LIVERPOOL won and played well.
Liverpool opened the scoring in the 36th minute. Liverpool doubled their advantage in the 77th minute. Two nils don’t get any more regulation and we’ve forgotten what they feel like. It is what you are supposed to want.
Further, there is a feeling growing that we can’t expect Liverpool to play at 100 miles an hour every week and that they need to be able to make changes, however the manager chooses to next season.
Next season, next season, next season. It’s all we think about during games like this. Joe Allen and next season. Jordon Ibe and next season. What will come next season, what will be different, who will be different.
What makes this conversation difficult is that it’s hard to work out if Liverpool did the professional job against a decent side eager for all three points or if Liverpool and Watford played out a game where there was a bit more bucket and spade than there would be in November about proceedings. It was a hot day and while hot days are the same for both sides, it reduces the sort of bustle Liverpool have at times struggled to cope with this season. And further, Watford are a side likely to change their manager, who have nothing left to play for, who have achieved what they set out to achieve.
It’s been the same with Stoke, Bournemouth and Swansea, all in different ways. What exactly is it that we are seeing? What are we learning? Swansea got amongst the Reds last week in exactly the same way that Watford got amongst them back in December and have since gone and beaten West Ham. Bournemouth switched on when it was too late. Stoke were conceding goals all over the place. In a league season where everyone has fancied it and gone at 100 miles an hour and when a next season beckons with more of the same, what exactly can we – and more importantly our manager and his staff – take from all this?
What suggests it may be a professional job with a regulation scoreline is that Simon Mignolet had to do a fair bit. One save in particular stood out at 1-0. Watford were dangerous in flourishes and could have scored a couple. They played their game; Igalho and Deeney were threatening without quite being as terrifying as they were at Vicarage Road.
Liverpool missed chances as well, or missed chances to set up clear-cut chances. The wrong ball at the wrong time, three touches when two will do. Watford were opened up time and again and Liverpool’s two could have been four or five — what looks like regulation then becomes a rout and everyone has a lovely party in the sunshine.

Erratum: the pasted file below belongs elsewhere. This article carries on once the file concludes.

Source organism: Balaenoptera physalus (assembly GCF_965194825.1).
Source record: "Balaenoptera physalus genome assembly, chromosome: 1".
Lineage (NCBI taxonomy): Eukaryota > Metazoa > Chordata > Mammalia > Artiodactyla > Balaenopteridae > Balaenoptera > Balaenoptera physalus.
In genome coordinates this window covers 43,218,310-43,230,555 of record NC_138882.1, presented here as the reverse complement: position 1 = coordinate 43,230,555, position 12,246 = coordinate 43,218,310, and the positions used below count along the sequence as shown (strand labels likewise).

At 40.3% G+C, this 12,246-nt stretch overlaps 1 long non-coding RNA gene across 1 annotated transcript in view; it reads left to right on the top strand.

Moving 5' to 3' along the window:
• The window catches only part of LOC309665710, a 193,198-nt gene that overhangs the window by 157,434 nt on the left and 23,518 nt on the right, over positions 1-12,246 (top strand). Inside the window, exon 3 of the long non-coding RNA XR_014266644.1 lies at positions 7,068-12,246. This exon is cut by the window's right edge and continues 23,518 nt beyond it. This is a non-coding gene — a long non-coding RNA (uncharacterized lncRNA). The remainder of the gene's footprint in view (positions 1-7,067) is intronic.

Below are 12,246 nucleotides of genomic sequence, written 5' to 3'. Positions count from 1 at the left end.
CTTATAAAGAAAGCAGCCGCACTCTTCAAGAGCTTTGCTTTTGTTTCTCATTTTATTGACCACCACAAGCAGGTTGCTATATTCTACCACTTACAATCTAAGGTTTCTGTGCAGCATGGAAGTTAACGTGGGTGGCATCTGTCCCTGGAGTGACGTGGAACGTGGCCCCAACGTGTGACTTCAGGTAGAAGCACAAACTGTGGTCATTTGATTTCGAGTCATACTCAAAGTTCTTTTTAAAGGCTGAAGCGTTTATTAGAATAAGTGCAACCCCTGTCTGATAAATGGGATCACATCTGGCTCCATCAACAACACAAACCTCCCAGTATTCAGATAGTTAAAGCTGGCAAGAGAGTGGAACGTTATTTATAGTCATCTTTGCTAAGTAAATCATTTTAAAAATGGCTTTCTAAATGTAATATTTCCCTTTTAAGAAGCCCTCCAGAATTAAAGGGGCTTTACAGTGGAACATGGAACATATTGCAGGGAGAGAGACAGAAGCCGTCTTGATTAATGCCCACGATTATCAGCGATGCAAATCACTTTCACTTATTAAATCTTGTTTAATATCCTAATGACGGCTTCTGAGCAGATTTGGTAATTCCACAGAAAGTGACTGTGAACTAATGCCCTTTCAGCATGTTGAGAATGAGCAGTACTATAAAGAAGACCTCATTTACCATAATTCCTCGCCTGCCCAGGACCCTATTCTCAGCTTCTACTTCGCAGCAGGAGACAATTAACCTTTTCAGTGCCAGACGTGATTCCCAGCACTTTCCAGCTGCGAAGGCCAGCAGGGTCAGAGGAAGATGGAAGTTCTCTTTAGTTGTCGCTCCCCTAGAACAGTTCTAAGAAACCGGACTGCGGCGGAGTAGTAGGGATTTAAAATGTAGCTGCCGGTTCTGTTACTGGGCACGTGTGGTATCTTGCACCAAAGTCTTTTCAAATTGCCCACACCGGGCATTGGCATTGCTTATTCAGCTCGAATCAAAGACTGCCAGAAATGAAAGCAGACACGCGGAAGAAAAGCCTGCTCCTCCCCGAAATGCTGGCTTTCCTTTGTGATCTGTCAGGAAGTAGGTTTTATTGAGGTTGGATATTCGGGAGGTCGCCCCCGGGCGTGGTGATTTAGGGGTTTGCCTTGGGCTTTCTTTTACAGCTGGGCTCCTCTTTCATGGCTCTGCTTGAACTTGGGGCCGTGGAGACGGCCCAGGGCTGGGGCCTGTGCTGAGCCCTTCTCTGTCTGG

Joe Allen managed that anyway first half. He was everywhere and whatever happens next season it has, at times, been an absolute joy to watch him this.
For reasons of the aforementioned 100 miles an hour we have had to play against so often, he’d still not be this correspondent’s, nor I’m 99 per cent sure Jürgen Klopp’s, first choice for league games next season, but he has been the Liverpool midfielder I have most enjoyed watching in 2016. His awareness, his touch and the information on his passes is brilliant to see. He passes the ball in a way which makes the decision for the recipient. There’s such intelligence to his play.
Kevin Stewart ended the game strongly, Christian Benteke’s performance was a credit to both himself and his manager — only his sharpness was lacking. Everything else was there. He may well still have a part to play this season, but next season will not be his as Liverpool’s number nine.
Because people like me write things like this, because you like to read and listen and talk about the game, because we love football so much, we like to learn things constantly (so often they number five), we like to be able to say this tells us that and this points at the other. We have to shrug our shoulders occasionally and say that we had a nice day sitting outside, we enjoyed watching the game, we enjoyed seeing our friends. We took the chance to chat about next season and next week and things that don’t even pertain to football.
The regulation 2-0. The end of season game. A good day. Liverpool won and played well.